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Quick-striking Lightning offense puts Tampa Bay up 3-0 in Stanley Cup Final

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They are so very, very good at hockey.

NHL: Stanley Cup Final-Tampa Bay Lightning at Montreal Canadiens Eric Bolte-USA TODAY Sports

Coming into Game Three, the Montreal Canadiens probably would have been ecstatic if they had been told they would put three pucks past Andrei Vasilevskiy. After being held to just two goals in the opening two games, three goals in one game would be considered an offensive explosion. It was, just not as big as the one the Tampa Bay Lightning had. Tyler Johnson scored twice while Jan Rutta, Victor Hedman, Nikita Kucherov, and Blake Coleman also found the back of the net for the Bolts in their 6-3 victory.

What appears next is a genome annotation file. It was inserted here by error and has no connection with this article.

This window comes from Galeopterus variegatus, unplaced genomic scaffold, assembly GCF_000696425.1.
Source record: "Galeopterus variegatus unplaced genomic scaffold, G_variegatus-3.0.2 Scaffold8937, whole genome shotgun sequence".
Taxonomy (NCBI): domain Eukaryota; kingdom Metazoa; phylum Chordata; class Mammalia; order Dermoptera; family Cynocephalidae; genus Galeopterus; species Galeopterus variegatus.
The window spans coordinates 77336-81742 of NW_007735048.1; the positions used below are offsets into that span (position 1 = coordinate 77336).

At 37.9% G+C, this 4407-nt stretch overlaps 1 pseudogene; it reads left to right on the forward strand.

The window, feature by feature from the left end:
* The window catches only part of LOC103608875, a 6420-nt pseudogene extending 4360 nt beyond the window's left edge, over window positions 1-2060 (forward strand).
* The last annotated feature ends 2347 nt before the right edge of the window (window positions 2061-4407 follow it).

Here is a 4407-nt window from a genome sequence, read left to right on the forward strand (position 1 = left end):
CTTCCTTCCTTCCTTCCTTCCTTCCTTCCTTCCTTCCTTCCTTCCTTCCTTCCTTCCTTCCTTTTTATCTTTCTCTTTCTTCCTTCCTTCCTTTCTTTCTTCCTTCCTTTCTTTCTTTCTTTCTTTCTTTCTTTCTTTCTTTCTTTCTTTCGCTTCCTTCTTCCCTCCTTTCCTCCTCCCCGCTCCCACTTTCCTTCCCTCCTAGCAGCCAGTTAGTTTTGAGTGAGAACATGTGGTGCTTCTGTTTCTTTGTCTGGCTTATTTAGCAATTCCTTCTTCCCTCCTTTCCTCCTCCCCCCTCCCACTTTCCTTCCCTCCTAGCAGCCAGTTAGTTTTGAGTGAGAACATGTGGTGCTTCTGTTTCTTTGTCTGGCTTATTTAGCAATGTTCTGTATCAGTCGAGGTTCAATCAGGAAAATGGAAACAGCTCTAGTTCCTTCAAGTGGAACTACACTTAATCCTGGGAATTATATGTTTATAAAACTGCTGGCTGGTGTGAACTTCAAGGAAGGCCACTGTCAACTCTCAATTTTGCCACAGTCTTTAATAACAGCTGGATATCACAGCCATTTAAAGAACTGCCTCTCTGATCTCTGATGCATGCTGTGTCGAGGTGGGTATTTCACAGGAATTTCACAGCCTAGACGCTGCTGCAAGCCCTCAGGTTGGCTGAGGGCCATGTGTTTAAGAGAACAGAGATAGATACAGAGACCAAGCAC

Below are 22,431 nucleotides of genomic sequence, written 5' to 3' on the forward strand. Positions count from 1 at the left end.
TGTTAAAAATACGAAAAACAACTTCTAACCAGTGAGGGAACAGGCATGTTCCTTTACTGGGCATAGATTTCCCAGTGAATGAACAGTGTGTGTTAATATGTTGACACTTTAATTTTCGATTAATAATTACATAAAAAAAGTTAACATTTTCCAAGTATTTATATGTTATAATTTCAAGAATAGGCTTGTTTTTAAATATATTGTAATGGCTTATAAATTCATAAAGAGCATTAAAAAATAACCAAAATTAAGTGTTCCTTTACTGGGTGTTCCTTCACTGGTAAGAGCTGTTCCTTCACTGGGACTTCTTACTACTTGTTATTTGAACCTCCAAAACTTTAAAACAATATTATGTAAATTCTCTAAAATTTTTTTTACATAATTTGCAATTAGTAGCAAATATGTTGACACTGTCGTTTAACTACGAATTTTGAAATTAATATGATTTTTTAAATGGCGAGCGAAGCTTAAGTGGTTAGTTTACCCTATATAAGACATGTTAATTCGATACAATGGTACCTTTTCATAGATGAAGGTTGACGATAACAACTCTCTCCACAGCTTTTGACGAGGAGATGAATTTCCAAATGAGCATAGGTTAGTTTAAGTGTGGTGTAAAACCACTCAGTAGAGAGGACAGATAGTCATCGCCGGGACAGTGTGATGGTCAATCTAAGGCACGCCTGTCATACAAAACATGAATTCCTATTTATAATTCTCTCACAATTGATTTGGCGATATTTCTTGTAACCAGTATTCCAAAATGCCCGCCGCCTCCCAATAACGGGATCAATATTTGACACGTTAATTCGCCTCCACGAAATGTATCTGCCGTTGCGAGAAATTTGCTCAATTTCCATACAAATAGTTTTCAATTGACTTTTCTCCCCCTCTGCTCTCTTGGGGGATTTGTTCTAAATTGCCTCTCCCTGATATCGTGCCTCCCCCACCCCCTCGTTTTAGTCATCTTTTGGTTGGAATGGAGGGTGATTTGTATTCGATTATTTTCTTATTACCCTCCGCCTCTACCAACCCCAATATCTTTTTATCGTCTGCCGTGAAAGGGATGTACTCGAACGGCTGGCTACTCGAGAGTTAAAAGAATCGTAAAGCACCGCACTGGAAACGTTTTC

With this win, the team is on the precipice of winning their second Stanley Cup in a row as they hold a three-games-to-zero edge in the series. Andrei Vasilevskiy made several key saves among his 32 saves, but did concede goals to Phillip Danault, Nick Suzuki, and Corey Perry.

Line matchups figured to be important in this game as the Habs were looking to contain the Lightning’s top line. However, Coach Cooper found ways to get the combinations he wanted and it led to the first goal. An icing by the Canadiens allowed him to get the Brayden Point line out against someone other than Danault and it resulted in a goal from....Jan Rutta? Yup, the erstwhile defenseman floated a shot on net for which Carey Price was screened by half of the people in the building and it found the top corner.